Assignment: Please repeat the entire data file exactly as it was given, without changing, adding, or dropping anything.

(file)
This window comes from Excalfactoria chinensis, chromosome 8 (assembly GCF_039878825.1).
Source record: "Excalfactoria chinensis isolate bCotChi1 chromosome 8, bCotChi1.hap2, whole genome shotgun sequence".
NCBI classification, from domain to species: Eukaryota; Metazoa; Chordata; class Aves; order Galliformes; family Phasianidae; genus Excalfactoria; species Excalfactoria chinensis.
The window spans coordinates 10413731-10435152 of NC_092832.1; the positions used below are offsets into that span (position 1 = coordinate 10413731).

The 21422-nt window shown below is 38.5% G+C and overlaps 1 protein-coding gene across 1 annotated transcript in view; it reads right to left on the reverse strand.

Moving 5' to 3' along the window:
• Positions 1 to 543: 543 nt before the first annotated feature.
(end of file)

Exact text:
This window comes from Excalfactoria chinensis, chromosome 8 (assembly GCF_039878825.1).
Source record: "Excalfactoria chinensis isolate bCotChi1 chromosome 8, bCotChi1.hap2, whole genome shotgun sequence".
NCBI classification, from domain to species: Eukaryota; Metazoa; Chordata; class Aves; order Galliformes; family Phasianidae; genus Excalfactoria; species Excalfactoria chinensis.
The window spans coordinates 10413731-10435152 of NC_092832.1; the positions used below are offsets into that span (position 1 = coordinate 10413731).

The 21422-nt window shown below is 38.5% G+C and overlaps 1 protein-coding gene across 1 annotated transcript in view; it reads right to left on the reverse strand.

Moving 5' to 3' along the window:
• Positions 1 to 543: 543 nt before the first annotated feature.